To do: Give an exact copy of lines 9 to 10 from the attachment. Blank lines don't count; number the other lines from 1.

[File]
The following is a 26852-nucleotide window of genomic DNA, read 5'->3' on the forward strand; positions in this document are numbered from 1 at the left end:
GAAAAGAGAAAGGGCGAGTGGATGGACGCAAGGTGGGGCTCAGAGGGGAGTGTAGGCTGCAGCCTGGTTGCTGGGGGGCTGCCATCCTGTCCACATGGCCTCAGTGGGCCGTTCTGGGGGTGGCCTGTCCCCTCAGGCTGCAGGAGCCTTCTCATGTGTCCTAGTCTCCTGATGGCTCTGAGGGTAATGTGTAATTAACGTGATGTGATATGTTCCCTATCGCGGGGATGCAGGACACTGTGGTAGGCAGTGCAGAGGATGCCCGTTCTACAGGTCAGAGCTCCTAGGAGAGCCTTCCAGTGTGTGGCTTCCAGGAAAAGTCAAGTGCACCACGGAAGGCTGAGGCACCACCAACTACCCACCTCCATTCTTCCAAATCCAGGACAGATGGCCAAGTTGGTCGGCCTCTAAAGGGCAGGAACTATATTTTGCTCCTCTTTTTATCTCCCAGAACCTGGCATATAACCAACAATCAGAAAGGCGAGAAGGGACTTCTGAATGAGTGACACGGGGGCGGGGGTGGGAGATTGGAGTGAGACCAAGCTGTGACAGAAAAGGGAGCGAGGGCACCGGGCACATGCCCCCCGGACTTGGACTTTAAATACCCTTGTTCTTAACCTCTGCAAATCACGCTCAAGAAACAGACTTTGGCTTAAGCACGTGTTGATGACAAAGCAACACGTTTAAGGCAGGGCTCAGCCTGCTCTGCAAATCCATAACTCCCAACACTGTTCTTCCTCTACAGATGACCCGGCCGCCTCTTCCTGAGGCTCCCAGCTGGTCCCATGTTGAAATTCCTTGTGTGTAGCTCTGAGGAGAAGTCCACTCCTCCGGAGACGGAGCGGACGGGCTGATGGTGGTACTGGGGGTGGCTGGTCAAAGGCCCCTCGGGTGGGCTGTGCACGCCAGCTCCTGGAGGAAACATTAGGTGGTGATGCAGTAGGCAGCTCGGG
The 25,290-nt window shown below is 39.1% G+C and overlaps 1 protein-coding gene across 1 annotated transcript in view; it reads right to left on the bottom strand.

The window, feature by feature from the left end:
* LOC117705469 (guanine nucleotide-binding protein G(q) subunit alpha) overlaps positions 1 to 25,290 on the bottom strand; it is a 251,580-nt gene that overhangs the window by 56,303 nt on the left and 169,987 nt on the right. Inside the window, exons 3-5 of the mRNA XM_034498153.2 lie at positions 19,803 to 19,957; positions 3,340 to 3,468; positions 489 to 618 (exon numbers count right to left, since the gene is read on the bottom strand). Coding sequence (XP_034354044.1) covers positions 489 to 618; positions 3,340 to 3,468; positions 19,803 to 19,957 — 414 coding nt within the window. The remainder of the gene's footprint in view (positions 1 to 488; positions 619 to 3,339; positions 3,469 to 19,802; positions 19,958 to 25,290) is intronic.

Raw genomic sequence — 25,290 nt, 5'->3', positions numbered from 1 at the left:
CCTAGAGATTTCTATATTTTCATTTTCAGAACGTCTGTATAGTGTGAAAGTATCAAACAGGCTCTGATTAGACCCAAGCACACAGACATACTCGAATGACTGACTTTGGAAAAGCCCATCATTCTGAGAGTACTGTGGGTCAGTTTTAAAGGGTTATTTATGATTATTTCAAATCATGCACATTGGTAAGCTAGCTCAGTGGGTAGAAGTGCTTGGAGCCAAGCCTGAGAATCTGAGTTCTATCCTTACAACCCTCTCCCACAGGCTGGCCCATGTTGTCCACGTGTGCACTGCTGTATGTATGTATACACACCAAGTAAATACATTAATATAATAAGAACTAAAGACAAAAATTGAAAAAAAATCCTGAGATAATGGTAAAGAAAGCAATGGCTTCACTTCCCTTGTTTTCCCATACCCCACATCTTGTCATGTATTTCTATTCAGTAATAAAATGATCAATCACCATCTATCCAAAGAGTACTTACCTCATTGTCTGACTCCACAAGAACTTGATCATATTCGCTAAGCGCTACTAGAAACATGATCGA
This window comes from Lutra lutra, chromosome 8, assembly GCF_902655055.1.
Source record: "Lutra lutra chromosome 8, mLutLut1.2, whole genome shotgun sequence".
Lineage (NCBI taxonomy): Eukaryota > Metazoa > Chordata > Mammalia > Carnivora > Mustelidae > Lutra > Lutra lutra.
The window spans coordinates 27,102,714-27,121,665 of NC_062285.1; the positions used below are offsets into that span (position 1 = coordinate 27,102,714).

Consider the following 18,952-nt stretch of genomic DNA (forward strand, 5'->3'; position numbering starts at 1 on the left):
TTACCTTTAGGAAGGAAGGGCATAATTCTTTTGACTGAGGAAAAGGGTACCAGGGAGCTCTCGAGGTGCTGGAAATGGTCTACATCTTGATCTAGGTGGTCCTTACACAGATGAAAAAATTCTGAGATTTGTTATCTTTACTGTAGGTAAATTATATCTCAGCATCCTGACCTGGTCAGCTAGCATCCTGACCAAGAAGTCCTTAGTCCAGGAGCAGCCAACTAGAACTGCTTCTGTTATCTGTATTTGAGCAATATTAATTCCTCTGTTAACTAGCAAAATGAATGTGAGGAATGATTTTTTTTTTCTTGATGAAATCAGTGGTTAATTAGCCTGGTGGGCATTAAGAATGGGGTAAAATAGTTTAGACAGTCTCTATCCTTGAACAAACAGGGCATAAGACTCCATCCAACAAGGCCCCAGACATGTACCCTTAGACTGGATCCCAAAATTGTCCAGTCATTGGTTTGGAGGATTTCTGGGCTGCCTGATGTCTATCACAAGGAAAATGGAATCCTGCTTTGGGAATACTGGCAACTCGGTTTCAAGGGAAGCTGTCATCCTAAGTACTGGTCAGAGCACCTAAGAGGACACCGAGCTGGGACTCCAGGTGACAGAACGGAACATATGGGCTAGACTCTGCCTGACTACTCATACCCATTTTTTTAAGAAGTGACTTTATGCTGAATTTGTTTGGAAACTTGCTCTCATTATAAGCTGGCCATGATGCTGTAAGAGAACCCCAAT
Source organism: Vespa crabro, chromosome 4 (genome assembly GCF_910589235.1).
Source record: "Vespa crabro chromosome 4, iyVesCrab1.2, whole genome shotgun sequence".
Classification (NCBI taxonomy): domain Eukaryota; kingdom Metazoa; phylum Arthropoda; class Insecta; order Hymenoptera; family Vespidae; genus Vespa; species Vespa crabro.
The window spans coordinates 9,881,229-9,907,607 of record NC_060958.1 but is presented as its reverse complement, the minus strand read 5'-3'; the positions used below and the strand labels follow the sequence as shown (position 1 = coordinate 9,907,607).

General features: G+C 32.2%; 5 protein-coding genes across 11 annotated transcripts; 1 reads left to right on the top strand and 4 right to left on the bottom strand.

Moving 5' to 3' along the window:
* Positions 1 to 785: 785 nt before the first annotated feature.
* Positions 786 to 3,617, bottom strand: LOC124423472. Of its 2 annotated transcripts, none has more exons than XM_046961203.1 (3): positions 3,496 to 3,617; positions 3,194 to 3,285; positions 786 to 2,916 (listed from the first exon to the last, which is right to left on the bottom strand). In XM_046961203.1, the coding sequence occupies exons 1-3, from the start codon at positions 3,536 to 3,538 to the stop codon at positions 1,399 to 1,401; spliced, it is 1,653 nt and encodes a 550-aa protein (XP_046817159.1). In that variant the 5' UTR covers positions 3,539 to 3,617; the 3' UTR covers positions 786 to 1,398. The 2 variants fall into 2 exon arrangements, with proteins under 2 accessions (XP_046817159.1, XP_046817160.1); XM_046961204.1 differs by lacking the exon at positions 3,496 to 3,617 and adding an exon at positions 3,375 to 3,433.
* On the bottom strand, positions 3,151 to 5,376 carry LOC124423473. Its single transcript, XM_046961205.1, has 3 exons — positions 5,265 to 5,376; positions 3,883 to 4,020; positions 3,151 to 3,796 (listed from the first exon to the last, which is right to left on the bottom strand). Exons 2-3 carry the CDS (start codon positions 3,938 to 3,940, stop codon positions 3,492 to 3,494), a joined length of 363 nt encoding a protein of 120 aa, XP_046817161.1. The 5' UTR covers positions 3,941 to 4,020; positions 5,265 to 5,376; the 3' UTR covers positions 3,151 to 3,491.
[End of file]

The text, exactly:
Source record: "Lutra lutra chromosome 8, mLutLut1.2, whole genome shotgun sequence".
Lineage (NCBI taxonomy): Eukaryota > Metazoa > Chordata > Mammalia > Carnivora > Mustelidae > Lutra > Lutra lutra.